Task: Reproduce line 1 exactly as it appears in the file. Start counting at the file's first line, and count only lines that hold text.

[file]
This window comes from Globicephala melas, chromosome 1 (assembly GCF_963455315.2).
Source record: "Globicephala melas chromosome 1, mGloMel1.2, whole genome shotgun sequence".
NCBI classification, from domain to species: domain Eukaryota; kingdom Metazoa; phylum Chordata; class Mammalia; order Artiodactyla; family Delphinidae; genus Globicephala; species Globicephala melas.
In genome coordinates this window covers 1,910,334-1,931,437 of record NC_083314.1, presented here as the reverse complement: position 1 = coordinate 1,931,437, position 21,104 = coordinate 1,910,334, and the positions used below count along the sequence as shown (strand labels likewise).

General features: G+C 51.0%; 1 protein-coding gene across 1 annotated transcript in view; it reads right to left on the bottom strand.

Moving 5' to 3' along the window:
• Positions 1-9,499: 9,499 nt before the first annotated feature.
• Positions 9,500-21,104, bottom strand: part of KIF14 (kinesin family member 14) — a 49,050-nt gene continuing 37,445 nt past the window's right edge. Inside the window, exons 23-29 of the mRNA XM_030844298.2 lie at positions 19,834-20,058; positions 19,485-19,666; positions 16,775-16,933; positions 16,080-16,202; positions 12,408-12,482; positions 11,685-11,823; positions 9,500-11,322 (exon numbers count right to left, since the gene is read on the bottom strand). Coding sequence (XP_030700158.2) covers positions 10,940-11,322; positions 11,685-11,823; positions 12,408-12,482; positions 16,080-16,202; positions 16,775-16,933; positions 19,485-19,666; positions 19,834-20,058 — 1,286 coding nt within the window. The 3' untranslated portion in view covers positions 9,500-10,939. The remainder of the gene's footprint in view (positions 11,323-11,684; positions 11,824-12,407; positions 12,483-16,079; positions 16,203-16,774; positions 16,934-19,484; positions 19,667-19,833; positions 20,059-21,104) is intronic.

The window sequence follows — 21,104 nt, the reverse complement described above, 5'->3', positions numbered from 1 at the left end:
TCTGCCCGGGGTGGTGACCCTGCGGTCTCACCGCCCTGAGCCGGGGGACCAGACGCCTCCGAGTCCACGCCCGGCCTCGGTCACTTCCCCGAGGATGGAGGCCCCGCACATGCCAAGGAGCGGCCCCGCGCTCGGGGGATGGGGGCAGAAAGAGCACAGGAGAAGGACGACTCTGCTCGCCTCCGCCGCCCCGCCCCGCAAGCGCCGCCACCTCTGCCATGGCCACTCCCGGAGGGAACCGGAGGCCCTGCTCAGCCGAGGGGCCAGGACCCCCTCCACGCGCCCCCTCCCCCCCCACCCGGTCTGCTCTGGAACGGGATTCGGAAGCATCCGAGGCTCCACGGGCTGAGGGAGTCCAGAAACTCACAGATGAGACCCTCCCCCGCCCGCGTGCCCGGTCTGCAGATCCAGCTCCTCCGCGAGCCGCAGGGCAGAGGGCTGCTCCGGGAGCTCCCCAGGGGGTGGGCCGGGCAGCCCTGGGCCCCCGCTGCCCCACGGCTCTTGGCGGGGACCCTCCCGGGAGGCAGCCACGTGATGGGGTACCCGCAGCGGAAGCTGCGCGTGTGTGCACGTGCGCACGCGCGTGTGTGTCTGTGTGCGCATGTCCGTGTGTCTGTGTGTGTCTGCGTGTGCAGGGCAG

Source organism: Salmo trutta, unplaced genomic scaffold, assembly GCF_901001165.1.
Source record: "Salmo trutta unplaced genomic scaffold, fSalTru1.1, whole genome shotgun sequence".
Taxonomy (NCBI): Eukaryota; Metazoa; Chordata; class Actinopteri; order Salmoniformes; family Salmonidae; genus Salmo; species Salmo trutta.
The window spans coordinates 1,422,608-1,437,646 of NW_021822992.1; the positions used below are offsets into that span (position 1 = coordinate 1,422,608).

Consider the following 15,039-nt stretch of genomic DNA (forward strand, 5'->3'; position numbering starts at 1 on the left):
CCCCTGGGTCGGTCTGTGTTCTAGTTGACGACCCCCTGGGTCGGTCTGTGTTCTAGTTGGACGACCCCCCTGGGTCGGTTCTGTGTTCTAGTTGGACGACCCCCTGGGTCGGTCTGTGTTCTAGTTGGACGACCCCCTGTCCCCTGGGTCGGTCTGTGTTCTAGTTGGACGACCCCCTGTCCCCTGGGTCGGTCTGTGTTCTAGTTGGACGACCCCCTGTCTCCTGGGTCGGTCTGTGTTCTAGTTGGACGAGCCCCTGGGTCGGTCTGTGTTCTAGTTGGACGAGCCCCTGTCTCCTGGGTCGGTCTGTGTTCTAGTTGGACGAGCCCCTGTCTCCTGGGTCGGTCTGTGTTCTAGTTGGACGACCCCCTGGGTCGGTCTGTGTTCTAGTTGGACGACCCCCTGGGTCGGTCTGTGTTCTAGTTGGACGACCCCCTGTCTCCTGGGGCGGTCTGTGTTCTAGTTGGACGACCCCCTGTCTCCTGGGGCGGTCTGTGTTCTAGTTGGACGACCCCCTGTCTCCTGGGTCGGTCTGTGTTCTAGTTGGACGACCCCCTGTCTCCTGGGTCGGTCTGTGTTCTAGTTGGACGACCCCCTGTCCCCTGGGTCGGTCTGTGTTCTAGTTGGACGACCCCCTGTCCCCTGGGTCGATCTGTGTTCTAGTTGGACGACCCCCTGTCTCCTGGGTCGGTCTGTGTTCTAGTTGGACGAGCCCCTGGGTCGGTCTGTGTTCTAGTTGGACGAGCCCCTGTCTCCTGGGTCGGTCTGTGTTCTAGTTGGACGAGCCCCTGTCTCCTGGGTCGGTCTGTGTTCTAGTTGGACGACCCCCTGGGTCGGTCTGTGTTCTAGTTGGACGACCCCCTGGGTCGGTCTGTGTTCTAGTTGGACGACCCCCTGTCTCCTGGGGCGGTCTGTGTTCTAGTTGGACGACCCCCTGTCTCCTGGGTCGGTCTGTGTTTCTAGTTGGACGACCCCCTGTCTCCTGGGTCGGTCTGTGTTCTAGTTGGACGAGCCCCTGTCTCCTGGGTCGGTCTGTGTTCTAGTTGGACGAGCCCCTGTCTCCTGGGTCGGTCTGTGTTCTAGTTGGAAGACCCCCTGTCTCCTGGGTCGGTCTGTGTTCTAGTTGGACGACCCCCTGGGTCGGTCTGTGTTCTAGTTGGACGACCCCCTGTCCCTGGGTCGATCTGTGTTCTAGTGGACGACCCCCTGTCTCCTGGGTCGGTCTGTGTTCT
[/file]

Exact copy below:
This window comes from Globicephala melas, chromosome 1 (assembly GCF_963455315.2).